Since then, Casper has paid closer attention to relations with graduates. "Alumni now have a seat at the table," says Bill Stone, '67, MBA '69, president of the alumni association. (Stone means that literally; he now attends the Tuesday morning Hoover House meetings with Casper and top staff.) There are more University resources -- dollars, professors, classrooms -- available for alumni services ranging from reunions to regional clubs to web pages to this magazine. Most tangible of all is a grand alumni facility under construction on the site of the old Band Shak, adjacent to Frost Amphitheater. When it opens next fall, the Frances C. Arrillaga Alumni Center will have meeting space, a great hall, a café and a history room -- where alums can read about Casper's mission to bring SAA and the University closer together.


Drive down El Camino Real this fall and you'll see something Stanford presidents have dreamed of since the days of Wally Sterling. There, between the Stanford Shopping Center and San Francisquito Creek, crews are building a thoroughfare to link El Camino with Sand Hill Road. The result: Sand Hill, the world's most prestigious address for venture capital firms, will no longer abruptly dead-end in the shopping center parking lot.

Seems logical -- but it took 30 years to make this happen. Stanford sought the extension to improve access to the medical center and reduce congestion around the shopping center, which is an important source of University revenue. Over the years, legal and regulatory roadblocks in Palo Alto and Menlo Park slowed the project. The green light finally came in September 1998 for a package that includes widening and extending the road, building 628 rental apartments and 501 units of senior housing, and adding 80,000 square feet of retail space to the shopping center. The written agreement with Palo Alto was, Casper noted, "the size of a small telephone book."

Local politicians say Casper has special credibility on town-gown issues because people see him as the University's chief academician -- not simply as another land developer. "The fact that he concentrates so heavily on the University's central mission of teaching and research makes him a very effective spokesman and negotiator," says Palo Alto mayor Gary Fazzino, '74.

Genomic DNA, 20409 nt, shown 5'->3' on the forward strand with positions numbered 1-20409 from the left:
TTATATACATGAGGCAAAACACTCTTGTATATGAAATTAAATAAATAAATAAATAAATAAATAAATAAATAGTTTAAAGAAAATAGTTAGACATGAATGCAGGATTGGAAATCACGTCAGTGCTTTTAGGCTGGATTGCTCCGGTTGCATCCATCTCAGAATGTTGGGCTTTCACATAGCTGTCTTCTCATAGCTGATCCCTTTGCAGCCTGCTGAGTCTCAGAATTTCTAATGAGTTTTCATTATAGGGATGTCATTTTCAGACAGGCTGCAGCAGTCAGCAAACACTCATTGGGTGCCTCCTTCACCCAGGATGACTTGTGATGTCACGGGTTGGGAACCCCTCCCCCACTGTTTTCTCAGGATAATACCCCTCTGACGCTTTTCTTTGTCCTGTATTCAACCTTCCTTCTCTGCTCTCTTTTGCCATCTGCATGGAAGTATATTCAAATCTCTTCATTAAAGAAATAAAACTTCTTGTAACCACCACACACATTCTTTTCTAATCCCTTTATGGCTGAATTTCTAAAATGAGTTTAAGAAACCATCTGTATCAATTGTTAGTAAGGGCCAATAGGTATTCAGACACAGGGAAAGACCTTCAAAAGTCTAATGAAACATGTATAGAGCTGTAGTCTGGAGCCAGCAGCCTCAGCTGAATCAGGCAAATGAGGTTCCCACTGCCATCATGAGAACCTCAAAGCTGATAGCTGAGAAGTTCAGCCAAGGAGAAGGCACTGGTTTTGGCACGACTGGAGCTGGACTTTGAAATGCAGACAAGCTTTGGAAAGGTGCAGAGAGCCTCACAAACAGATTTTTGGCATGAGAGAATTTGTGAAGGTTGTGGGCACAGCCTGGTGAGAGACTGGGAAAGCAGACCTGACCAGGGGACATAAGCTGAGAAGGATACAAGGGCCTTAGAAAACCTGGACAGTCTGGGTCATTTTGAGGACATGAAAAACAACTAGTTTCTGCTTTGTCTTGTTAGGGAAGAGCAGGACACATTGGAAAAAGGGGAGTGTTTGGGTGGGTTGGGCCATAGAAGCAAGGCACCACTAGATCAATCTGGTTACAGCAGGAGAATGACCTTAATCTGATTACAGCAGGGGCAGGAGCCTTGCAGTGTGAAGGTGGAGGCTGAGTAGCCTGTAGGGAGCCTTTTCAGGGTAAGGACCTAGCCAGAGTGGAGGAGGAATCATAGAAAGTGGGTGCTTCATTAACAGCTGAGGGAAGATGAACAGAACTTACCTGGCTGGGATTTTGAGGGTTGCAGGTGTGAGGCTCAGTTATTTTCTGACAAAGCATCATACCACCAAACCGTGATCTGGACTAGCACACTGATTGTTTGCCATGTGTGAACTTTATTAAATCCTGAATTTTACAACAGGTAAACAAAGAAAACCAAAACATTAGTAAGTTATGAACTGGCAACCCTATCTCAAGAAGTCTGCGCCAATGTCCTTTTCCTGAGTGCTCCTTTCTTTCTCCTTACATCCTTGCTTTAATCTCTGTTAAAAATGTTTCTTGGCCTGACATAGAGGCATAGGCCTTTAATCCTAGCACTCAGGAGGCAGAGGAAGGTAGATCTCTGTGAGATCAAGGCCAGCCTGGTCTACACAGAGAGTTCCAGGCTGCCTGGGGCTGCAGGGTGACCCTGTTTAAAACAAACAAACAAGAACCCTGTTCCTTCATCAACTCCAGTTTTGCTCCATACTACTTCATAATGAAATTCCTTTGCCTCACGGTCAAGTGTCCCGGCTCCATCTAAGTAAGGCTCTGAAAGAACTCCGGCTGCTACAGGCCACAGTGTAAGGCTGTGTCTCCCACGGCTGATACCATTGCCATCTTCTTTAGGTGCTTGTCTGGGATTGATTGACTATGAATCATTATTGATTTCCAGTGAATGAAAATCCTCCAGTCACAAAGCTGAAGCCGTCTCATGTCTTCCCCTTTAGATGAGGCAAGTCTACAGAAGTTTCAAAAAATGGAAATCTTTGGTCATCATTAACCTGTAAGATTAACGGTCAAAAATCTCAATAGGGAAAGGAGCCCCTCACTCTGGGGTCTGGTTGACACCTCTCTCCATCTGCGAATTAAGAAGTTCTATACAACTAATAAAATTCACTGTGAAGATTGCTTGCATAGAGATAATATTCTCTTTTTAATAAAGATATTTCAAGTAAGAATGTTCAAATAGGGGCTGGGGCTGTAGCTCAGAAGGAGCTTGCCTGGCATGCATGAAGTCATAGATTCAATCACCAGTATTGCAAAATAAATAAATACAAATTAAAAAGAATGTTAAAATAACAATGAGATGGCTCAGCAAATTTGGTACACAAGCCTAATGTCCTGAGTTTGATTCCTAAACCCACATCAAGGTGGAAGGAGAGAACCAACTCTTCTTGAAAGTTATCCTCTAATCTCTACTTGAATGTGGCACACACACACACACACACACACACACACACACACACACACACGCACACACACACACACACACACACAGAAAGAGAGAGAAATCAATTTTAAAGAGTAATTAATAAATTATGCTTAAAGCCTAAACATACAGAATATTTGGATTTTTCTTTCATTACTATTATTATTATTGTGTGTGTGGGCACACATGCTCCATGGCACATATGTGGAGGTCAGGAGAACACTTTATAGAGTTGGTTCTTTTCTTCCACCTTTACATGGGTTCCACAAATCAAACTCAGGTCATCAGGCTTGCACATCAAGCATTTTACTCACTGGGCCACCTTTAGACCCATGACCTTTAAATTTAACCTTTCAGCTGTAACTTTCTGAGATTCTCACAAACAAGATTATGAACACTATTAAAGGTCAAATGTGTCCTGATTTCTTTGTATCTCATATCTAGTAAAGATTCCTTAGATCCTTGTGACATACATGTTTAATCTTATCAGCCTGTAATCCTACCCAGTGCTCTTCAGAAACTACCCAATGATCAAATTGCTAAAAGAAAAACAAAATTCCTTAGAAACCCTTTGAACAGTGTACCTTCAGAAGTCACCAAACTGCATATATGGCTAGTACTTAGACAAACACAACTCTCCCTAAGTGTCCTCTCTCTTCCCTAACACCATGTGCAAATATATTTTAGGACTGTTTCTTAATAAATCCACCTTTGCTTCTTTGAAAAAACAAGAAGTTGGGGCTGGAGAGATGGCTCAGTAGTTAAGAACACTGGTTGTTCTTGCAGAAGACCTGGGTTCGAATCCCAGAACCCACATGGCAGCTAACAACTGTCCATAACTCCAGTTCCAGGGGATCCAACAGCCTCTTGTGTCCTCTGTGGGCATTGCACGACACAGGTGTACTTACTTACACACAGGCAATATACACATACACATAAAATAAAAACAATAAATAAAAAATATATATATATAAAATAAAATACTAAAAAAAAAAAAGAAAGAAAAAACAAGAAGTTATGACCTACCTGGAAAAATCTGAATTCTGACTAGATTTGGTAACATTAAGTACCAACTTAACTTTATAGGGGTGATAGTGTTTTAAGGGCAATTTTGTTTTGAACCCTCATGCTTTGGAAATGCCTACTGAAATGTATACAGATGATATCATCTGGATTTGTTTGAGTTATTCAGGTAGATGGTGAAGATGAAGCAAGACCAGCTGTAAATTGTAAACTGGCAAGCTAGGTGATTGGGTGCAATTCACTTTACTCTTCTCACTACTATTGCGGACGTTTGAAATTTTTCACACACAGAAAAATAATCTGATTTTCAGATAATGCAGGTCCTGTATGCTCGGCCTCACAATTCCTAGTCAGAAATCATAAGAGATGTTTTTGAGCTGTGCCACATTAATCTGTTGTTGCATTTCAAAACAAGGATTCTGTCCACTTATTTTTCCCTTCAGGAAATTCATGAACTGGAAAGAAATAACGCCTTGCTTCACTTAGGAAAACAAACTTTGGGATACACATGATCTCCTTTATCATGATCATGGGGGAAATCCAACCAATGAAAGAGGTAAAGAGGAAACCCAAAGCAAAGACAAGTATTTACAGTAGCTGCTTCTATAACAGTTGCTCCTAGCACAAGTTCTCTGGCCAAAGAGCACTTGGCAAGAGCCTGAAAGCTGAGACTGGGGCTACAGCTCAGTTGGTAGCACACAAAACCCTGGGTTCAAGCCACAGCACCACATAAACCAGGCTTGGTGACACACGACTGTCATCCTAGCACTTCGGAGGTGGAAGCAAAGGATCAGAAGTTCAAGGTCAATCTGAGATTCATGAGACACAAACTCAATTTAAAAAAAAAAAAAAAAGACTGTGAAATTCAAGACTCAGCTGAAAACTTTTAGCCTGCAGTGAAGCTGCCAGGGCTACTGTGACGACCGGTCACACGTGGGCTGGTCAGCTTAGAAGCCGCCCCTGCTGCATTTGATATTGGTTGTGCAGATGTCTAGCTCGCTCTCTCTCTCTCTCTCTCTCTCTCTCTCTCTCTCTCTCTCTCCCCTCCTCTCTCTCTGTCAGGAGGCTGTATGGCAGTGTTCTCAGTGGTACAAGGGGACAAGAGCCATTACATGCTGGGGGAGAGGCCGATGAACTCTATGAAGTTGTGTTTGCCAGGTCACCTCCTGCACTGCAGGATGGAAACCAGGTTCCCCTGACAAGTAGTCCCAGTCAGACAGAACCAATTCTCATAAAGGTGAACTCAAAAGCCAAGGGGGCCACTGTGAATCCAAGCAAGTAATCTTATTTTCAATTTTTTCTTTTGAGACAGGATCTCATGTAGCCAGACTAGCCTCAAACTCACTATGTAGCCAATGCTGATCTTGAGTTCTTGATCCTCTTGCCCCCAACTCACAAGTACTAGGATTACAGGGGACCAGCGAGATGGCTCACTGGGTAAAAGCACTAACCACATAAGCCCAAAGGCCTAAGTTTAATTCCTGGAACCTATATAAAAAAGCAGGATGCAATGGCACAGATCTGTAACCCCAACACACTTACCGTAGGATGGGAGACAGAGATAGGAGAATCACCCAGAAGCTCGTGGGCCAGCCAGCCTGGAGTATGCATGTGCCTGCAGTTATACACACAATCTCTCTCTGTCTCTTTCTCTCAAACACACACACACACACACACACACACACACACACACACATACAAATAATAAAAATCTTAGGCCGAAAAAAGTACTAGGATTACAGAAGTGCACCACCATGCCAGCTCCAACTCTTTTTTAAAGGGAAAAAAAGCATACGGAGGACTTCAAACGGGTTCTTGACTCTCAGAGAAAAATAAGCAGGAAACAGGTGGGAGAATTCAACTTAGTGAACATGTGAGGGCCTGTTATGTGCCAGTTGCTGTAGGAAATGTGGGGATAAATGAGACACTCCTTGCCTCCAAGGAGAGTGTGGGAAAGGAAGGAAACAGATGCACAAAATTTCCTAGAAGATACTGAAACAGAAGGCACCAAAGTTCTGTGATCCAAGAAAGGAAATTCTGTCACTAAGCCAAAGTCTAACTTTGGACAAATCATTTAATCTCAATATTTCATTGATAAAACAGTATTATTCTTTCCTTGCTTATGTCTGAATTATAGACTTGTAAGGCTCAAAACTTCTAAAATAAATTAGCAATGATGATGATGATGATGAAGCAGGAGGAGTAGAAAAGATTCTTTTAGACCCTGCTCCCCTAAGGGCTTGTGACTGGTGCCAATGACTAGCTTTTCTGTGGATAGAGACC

Casper is putting that credibility to work as he negotiates with Santa Clara County officials for a new 10-year campus development plan. Stanford wants approval to add up to 2 million square feet of academic, athletic and support facilities by 2010. The draft request proposes significant new campus housing and vows to set aside more than 99 percent of the Foothills as open space for at least the next decade. In his resignation announcement, Casper singled out approval of the 10-year plan as a priority for his last months in office.


More than half the students at Stanford are enrolled in graduate programs. Under Casper, in fact, Stanford became the nation's leading producer of PhDs among private universities. But the federal dollars on which many of these students depend have been drying up. To insulate the University from this trend, Casper introduced Stanford Graduate Fellowships in 1997. The program, which has nearly reached its $200 million endowment target, eventually will provide tuition grants and stipends to some 300 students each year. At the same time, Casper is seeking to raise $50 million to endow one of his pet projects, the Asia/Pacific Scholars Program. Modeled on the Rhodes scholarships and designed to take advantage of Stanford's Pacific Rim perch, it brings future Asian leaders to Stanford for graduate study. Casper has said that the failure to fully fund this program is one of his biggest disappointments as president.


By the end of his first year, Casper had reshuffled Stanford's top management layer, saving $1 million (the money was funneled into the libraries). He cut the number of vice presidents and consolidated once-freestanding operations such as the ombudsperson and sexual harassment officer into an office of campus relations. He also directed a major restructuring of the University's legal services, which are now provided mostly by outside law firms.

But Casper's most influential personnel moves have come at the top of the academic pyramid. He appointed a young provost, Condi Rice, who tamed the University's budget beast and grappled with housing and tenure issues during her five years as the University's second-in-command. (She's now an adviser to Texas Gov. George W. Bush.) Last spring, Casper appointed Professor John Hennessy, dean of the Engineering School, to succeed her. By the time Casper leaves office next August, he also will have named six of the deans presiding over Stanford's seven schools. This new generation of leaders -- along with the 36,000 students who will have graduated during his presidency -- is the living legacy Gerhard Casper leaves behind.